CD Review of Invisible Man by Kyle Vincent

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Invisible Man
starstarhalf starno starno star Label: Universal
Released: 2006
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Once upon a time, Kyle Vincent was nothing short of a power pop god. He was a member of the band Candy (along with future Guns ‘n Roses member Gilby Clarke), who produced such a killer single in “Whatever Happened to Fun?” that it later turned up on Rhino Records’ Poptopia! CD series as one of the definitive power pop songs of the ‘80s. From there, however, Vincent made such a left turn that it still makes the head spin: he went solo and served as opening act for Barry Manilow. He finally got around to recording his solo debut, Trust, for MCA in 1992, but record company issues led to the thing never seeing the light of day. It wasn’t until 1997 that Vincent finally managed to get an album out: his self-titled release on Hollywood, which scored a minor hit with “Wake Me Up (When the World’s Worth Waking Up For).”

Unfortunately, it wasn’t enough of a hit to keep him on the label, so it was off to the indies. Three albums later, Vincent has now been signed to Universal’s UMe label, which, while it doesn’t do anything to get records into the mom and pop stores, does at least provide artists with the opportunity to release their albums digitally. Unfortunately for his fans, however, Vincent’s first album for the label doesn’t include a lick of new material.

Invisible Man is ostensibly a collection of the best material from Vincent’s last few albums, but over the course of those albums, Kyle’s gotten to be less about the power pop and more about schmaltzy piano and string ballads…and while that’s certainly his right and he does that stuff as well as anyone, this compilation focuses way too much on that side of his work. It’s no shock that, in his bio in the All Music Guide, it references that he grew up on a musical diet that included Elton John, the Bee Gees, and Seals and Crofts…but, honestly, even Seals and Crofts rocked harder than tracks like “You Will Dance Again” and “No Matter What Will Be.” Not that they’re bad songs – in fact, they’re both quite lovely and heartfelt – but they’re…how can I put this delicately...easy listening. Very easy listening. When, in the lyrics to “Sierra,” Vincent poses the question, “Where have you gone, John Denver,” you can tell he truly longs to know what happened to the sort of gentle pop music Denver and others used to make.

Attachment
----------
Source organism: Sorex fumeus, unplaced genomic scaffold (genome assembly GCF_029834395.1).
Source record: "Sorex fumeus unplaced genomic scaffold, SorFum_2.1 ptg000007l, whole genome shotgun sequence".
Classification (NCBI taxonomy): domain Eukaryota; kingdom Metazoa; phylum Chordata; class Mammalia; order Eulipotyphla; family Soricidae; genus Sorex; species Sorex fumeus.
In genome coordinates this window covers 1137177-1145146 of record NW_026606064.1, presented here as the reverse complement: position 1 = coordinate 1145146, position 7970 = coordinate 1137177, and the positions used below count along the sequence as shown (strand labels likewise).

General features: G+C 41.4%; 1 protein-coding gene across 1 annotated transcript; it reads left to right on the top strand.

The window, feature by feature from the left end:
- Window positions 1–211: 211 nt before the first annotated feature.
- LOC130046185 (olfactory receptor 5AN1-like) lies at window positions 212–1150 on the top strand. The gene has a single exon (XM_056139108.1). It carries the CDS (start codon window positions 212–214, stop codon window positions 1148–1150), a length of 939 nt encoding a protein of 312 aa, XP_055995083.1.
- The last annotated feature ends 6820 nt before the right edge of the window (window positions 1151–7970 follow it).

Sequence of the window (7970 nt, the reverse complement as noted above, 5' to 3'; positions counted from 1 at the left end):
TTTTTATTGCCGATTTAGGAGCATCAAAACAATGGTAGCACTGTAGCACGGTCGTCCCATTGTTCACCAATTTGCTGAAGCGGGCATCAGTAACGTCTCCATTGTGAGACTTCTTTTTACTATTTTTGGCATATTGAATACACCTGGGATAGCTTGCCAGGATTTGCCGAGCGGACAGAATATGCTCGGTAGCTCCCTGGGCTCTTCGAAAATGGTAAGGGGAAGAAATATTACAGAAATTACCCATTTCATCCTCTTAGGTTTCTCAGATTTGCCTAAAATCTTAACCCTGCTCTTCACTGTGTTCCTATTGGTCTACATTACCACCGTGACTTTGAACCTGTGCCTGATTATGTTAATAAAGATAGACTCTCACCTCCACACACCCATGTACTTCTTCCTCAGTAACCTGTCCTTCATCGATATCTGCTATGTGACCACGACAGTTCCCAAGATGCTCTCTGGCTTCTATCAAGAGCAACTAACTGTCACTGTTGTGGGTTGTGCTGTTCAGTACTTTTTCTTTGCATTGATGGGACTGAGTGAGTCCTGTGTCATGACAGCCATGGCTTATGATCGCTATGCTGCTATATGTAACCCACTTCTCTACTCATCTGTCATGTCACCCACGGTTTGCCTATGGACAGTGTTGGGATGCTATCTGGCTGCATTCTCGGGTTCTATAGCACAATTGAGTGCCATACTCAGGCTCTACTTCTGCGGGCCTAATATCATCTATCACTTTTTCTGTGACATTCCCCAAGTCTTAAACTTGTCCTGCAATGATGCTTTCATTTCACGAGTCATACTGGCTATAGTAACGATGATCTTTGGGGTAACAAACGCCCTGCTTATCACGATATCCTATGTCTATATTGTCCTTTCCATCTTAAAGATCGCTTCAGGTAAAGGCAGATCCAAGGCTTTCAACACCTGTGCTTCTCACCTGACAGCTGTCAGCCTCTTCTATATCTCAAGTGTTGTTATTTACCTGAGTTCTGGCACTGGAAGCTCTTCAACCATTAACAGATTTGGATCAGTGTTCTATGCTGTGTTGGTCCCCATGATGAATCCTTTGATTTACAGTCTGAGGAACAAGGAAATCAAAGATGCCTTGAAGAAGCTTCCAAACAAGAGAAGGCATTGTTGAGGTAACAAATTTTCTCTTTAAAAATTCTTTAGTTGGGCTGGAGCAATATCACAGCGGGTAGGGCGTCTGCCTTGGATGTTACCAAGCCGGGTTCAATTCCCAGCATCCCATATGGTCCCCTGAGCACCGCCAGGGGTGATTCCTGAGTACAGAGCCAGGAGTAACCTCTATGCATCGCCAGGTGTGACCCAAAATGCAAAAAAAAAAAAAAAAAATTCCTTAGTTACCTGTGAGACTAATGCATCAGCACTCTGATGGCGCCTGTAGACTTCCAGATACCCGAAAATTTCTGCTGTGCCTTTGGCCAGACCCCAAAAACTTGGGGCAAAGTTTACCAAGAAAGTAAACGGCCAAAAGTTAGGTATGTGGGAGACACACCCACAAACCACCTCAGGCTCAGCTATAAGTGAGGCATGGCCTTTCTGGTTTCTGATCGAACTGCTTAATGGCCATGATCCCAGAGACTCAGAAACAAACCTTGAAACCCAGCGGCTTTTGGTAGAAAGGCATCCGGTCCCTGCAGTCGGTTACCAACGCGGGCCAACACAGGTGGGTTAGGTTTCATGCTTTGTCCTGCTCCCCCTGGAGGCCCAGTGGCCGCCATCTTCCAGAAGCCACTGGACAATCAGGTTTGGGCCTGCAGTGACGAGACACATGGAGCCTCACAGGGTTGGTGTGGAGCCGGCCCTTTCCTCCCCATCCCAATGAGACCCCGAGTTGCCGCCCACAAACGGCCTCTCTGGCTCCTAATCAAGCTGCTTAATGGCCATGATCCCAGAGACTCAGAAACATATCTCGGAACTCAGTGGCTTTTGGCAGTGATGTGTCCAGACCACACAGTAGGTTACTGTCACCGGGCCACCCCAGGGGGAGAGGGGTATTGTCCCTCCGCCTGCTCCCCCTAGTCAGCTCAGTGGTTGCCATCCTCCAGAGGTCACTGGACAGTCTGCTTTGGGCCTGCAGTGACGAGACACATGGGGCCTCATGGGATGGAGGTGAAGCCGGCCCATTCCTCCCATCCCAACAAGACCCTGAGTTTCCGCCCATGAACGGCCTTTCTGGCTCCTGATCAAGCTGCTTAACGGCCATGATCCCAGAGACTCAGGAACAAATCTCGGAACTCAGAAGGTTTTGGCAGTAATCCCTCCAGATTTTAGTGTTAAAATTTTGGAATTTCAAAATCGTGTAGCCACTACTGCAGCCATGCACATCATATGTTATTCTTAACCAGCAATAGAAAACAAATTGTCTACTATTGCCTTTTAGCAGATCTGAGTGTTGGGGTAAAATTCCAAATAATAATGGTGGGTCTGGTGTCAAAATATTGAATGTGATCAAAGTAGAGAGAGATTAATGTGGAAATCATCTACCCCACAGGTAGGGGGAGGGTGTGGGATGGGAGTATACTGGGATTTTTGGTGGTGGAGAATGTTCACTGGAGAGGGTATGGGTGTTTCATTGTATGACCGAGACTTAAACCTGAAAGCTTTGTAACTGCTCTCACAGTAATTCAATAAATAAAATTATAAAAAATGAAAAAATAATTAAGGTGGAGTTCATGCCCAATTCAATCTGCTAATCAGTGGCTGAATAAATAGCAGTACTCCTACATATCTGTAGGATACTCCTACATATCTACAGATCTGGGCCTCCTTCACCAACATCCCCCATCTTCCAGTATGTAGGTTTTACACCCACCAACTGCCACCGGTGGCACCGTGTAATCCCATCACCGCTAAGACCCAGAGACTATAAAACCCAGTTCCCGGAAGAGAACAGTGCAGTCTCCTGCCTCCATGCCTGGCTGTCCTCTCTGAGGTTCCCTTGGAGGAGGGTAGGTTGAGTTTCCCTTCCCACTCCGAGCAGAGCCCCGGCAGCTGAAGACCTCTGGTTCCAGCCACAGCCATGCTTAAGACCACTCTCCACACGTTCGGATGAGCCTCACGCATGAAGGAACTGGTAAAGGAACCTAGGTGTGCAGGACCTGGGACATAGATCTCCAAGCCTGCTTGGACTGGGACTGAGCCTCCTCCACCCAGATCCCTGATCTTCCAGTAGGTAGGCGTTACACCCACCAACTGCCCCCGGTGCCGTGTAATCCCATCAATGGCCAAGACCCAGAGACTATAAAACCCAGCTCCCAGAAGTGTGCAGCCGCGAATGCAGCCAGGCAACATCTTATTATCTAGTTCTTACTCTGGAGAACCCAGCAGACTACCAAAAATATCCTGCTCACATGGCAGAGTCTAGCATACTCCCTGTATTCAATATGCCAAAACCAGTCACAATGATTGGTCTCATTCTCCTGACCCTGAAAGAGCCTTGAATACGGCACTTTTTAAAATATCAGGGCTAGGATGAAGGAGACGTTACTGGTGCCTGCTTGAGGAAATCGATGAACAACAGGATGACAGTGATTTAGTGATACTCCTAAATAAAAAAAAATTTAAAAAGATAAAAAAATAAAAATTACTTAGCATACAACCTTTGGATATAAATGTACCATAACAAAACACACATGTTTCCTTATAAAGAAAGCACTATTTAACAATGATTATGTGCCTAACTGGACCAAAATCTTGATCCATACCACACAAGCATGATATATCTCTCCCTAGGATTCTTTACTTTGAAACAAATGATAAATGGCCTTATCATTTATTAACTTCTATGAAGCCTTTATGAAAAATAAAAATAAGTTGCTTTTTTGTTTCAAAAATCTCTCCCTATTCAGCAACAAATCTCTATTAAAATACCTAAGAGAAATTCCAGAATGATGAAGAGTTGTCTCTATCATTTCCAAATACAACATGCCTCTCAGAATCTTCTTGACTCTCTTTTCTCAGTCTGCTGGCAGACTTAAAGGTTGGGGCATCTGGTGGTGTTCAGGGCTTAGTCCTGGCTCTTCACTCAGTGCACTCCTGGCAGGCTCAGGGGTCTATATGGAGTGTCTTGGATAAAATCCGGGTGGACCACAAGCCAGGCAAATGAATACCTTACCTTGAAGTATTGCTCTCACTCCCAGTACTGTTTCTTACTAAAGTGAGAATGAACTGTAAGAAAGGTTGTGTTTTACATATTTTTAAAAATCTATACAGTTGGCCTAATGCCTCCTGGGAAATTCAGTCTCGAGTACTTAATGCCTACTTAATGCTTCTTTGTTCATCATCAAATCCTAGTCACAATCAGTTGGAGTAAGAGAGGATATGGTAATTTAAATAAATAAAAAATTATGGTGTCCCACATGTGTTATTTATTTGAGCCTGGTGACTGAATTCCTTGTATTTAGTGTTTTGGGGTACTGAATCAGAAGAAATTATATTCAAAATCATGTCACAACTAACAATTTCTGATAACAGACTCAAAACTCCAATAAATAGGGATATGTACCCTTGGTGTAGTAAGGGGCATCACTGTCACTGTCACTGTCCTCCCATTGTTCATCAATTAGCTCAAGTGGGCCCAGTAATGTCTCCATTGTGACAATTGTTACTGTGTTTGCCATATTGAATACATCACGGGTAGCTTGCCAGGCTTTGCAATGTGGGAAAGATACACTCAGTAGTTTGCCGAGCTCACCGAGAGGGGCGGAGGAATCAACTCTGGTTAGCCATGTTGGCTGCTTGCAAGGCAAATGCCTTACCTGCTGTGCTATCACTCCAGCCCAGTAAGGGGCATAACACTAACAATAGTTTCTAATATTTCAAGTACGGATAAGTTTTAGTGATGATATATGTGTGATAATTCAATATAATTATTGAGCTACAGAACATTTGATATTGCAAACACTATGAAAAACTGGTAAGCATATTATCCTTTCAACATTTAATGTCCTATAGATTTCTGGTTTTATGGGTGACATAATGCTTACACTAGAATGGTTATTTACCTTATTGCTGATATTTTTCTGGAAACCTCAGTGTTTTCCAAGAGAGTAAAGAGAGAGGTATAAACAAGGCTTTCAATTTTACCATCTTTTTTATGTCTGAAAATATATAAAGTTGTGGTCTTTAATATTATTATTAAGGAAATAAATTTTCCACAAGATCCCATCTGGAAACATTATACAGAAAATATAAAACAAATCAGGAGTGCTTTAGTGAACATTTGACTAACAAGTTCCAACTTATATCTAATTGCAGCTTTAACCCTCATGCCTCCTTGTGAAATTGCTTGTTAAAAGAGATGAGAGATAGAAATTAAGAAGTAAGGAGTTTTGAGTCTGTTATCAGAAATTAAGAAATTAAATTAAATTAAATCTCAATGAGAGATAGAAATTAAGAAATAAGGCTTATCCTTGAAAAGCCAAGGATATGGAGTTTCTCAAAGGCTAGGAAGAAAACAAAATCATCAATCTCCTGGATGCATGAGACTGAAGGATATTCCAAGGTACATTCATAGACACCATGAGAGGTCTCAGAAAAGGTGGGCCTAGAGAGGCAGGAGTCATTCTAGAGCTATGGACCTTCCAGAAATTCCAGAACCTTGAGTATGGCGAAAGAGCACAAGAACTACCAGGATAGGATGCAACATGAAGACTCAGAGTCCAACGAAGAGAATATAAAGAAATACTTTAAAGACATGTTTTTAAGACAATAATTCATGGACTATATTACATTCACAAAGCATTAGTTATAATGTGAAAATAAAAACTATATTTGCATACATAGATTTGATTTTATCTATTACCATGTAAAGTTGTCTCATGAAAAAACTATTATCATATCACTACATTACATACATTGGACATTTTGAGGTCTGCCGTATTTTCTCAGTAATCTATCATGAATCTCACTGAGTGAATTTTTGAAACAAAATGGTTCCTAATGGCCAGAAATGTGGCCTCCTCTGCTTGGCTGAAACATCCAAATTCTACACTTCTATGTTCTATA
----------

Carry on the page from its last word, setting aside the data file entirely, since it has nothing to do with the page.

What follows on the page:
That’s the thing, though: Kyle Vincent is a great pop songwriter, and he’s been making that kind of music for years. This compilation, however, is heavily weighted down with lite-FM sounds. It’s bizarre that more upbeat songs like “She’s Top 40,” “Somewhere Between Hello and Goodbye,” and “The First Thing on My Mind” should be MIA; they would’ve really helped flesh out a portrait of what Vincent’s overall sound is. (In fact, this is a perfect place to plug Vincent’s best indie album, Wow and Flutter.) To be fair, “I Should Understand” is a great, buoyant track with a soaring pop chorus, but God knows it’s a minority; otherwise, ballads are the order of the day. As a result, what we have is a very sweet collection of very nice songs that your mom would love…but you’d never admit to liking it, let alone owning it.

~Will Harris